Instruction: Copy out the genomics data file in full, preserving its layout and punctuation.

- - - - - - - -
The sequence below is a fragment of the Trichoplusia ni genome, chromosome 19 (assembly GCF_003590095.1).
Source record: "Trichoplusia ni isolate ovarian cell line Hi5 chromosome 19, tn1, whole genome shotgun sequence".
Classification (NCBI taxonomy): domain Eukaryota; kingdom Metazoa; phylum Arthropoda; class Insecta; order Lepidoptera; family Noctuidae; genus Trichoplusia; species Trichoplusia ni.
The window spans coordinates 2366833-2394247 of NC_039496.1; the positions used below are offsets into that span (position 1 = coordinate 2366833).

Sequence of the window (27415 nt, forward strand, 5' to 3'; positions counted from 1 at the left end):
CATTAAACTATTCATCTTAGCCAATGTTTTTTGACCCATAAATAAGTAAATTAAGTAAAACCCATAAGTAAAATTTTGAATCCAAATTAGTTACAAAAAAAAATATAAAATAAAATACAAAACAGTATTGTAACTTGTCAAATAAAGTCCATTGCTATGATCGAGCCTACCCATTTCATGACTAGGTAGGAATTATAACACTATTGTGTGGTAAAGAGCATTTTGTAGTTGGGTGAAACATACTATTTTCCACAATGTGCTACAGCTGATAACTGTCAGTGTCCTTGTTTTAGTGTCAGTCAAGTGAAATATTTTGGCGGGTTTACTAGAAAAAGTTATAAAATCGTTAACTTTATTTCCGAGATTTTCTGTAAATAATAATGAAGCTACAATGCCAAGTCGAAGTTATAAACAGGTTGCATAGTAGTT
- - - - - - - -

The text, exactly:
The sequence below is a fragment of the Trichoplusia ni genome, chromosome 19 (assembly GCF_003590095.1).
Source record: "Trichoplusia ni isolate ovarian cell line Hi5 chromosome 19, tn1, whole genome shotgun sequence".
Classification (NCBI taxonomy): domain Eukaryota; kingdom Metazoa; phylum Arthropoda; class Insecta; order Lepidoptera; family Noctuidae; genus Trichoplusia; species Trichoplusia ni.
The window spans coordinates 2366833-2394247 of NC_039496.1; the positions used below are offsets into that span (position 1 = coordinate 2366833).

Sequence of the window (27415 nt, forward strand, 5' to 3'; positions counted from 1 at the left end):
CATTAAACTATTCATCTTAGCCAATGTTTTTTGACCCATAAATAAGTAAATTAAGTAAAACCCATAAGTAAAATTTTGAATCCAAATTAGTTACAAAAAAAAATATAAAATAAAATACAAAACAGTATTGTAACTTGTCAAATAAAGTCCATTGCTATGATCGAGCCTACCCATTTCATGACTAGGTAGGAATTATAACACTATTGTGTGGTAAAGAGCATTTTGTAGTTGGGTGAAACATACTATTTTCCACAATGTGCTACAGCTGATAACTGTCAGTGTCCTTGTTTTAGTGTCAGTCAAGTGAAATATTTTGGCGGGTTTACTAGAAAAAGTTATAAAATCGTTAACTTTATTTCCGAGATTTTCTGTAAATAATAATGAAGCTACAATGCCAAGTCGAAGTTATAAACAGGTTGCATAGTAGTT